The results confirm that forecasting system *A* is sufficient for forecasting system *B* when the former uses more extreme probabilities more frequently than the latter. Further, in terms of the relatively simple forecasting systems considered here, it is found that system *A* may be sufficient for system *B* even if the former uses extreme forecasts less frequently, provided that *A*'s forecasts are—to a certain degree—more extreme than *B*'s forecasts. Conversely, system *A* cannot be shown to be sufficient for system *B* if the former users less extreme forecasts more frequently than the latter. The advantages of the sufficiency relation over traditional performance measures in this context are also demonstrated.

Several issues related to the general applicability of the sufficiency relation to the comparative evaluation of climate forecasts are discussed. Possible extensions of this work, as well as some implications of the results for verification procedures and practices in this context, am briefly described.

## Abstract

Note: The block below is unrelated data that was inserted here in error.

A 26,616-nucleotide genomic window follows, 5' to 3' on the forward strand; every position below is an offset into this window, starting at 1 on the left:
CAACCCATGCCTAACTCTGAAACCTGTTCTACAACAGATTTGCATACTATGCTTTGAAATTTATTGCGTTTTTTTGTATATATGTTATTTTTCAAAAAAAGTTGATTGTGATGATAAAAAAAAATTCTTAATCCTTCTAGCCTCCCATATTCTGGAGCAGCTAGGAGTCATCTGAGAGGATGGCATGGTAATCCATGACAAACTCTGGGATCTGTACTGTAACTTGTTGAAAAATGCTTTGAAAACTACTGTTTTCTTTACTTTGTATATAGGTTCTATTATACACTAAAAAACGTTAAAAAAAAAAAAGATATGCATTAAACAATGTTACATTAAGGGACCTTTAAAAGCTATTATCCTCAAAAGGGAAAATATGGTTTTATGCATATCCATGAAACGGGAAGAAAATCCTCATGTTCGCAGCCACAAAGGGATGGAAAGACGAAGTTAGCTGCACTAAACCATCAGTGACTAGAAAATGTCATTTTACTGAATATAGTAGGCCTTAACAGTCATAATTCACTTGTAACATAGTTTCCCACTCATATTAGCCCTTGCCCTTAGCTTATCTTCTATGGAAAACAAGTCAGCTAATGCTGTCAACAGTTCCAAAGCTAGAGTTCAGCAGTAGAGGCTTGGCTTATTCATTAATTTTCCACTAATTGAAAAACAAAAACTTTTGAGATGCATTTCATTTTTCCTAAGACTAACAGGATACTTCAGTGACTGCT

The sufficiency relation, originally developed in the context of the comparison of statistical experiments, provides a sound basis for the comparative evaluation of forecasting systems. The importance of this relation resides in the fact that if forecasting system *A* can be shown to be sufficient for forecasting system *B*, then all users will find *A*'s forecasts of greater value than *B*'s forecasts regardless of their individual payoff structures.

In this paper the sufficiency relation is applied to the problem of comparative evaluation of prototypical climate forecasting systems. The primary objectives here are to assess the basic applicability of the sufficiency relation in this context and to investigate the implications of this approach for the relationships among the performance characteristics of such forecasting systems.

The results confirm that forecasting system *A* is sufficient for forecasting system *B* when the former uses more extreme probabilities more frequently than the latter. Further, in terms of the relatively simple forecasting systems considered here, it is found that system *A* may be sufficient for system *B* even if the former uses extreme forecasts less frequently, provided that *A*'s forecasts are—to a certain degree—more extreme than *B*'s forecasts. Conversely, system *A* cannot be shown to be sufficient for system *B* if the former users less extreme forecasts more frequently than the latter. The advantages of the sufficiency relation over traditional performance measures in this context are also demonstrated.

Several issues related to the general applicability of the sufficiency relation to the comparative evaluation of climate forecasts are discussed. Possible extensions of this work, as well as some implications of the results for verification procedures and practices in this context, am briefly described.